(This is gonna be a bit of a grim one, folks. Don’t let it spoil your Monday)
Went to the museum last week. They have an exhibit on global climate change. Quite a relevant topic this summer.
The Holocene appears to be upon us. The energies we have unleashed in the past two hundred years are, outside of our intentions, warping the very earth on which we stand. The Earth’s atmospheric conditions now resemble those of several million years ago, prior to human existence. Seven billion people and more, growing constantly, shoving aside all else for our cities, our fields, our mines, disrupting all ecosystems. If all turns out for the worst, we face the Sixth Great Extinction.
And it won’t be any different from the other five.
Every so often, there’s going to be a mass extinction. It’s just how the dice tumble. It makes no difference if the medium is bolide impact, supervolcanic activity, or one oversuccessful species. All are the same thing, patterns of matter and energy.
There is nothing supernatural about humanity. We are the same, in essence, as bolides and volcanoes. The same rules of reality govern our biological behavior as govern astronomy and geology. If we put ourselves in a different category, it’s just pride talking. Our consciousness is not special.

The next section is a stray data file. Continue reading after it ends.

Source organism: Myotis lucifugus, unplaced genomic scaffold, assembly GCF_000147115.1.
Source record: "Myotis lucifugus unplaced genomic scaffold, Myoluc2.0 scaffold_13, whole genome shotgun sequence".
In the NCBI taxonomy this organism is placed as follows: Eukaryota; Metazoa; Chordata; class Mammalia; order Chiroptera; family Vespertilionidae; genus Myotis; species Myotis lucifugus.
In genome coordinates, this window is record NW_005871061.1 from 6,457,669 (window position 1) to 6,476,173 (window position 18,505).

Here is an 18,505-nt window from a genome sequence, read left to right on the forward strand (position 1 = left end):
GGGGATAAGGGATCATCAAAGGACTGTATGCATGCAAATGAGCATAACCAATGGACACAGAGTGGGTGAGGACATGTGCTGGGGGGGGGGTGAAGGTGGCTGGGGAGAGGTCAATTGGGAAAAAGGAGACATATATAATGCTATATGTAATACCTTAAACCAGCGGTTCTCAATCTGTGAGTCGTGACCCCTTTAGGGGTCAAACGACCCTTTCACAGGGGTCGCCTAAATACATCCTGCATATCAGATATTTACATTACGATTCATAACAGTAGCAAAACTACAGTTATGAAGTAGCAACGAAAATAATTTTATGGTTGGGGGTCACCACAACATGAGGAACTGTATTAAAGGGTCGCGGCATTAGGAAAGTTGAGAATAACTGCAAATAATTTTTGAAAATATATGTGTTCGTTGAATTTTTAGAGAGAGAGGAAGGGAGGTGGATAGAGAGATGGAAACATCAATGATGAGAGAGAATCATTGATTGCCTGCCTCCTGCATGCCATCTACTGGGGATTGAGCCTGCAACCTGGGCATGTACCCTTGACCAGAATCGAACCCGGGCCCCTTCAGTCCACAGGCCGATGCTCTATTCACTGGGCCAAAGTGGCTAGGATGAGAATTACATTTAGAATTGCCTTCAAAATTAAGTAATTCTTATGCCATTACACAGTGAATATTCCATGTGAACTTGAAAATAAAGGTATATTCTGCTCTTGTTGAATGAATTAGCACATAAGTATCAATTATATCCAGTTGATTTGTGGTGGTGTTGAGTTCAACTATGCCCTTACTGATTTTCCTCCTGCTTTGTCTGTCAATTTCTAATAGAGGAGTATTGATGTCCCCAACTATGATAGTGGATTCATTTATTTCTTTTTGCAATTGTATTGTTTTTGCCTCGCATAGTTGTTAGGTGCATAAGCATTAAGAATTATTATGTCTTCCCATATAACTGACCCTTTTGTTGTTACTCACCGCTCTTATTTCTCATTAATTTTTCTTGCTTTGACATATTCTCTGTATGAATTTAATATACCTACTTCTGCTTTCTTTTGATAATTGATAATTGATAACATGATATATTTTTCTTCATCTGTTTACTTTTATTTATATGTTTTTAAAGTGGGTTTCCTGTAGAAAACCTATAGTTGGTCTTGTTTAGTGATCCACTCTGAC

Whatever might get wiped out in the coming centuries, life will go on. It’s difficult to sterilize an entire planet. Something will be left and it will evolve and things will continue, just like after the dinosaurs. The sun has about another billion years left before it turns into a red giant—that’s enough time to replay the entire history of life. It’s happened before and it’ll happen again. Don’t let pride of species fool you.
I’m hoping this isn’t the case. I want us to find another way as much as anybody else. But if it does happen or if it doesn’t, it will be according to the arithmetic of nature.
(It’s fascinating to think of another intelligent species, a billion years from now. By that point, there were be no identifiable trace of human culture. World geography will be completely different. But the geological evidence will be there, bizarre anomalies in the rock record. Perhaps their scientists will learn to look for it, will come to identify our population centers and perhaps a few other choice points. Perhaps they will wonder what we did, and what happened to us.)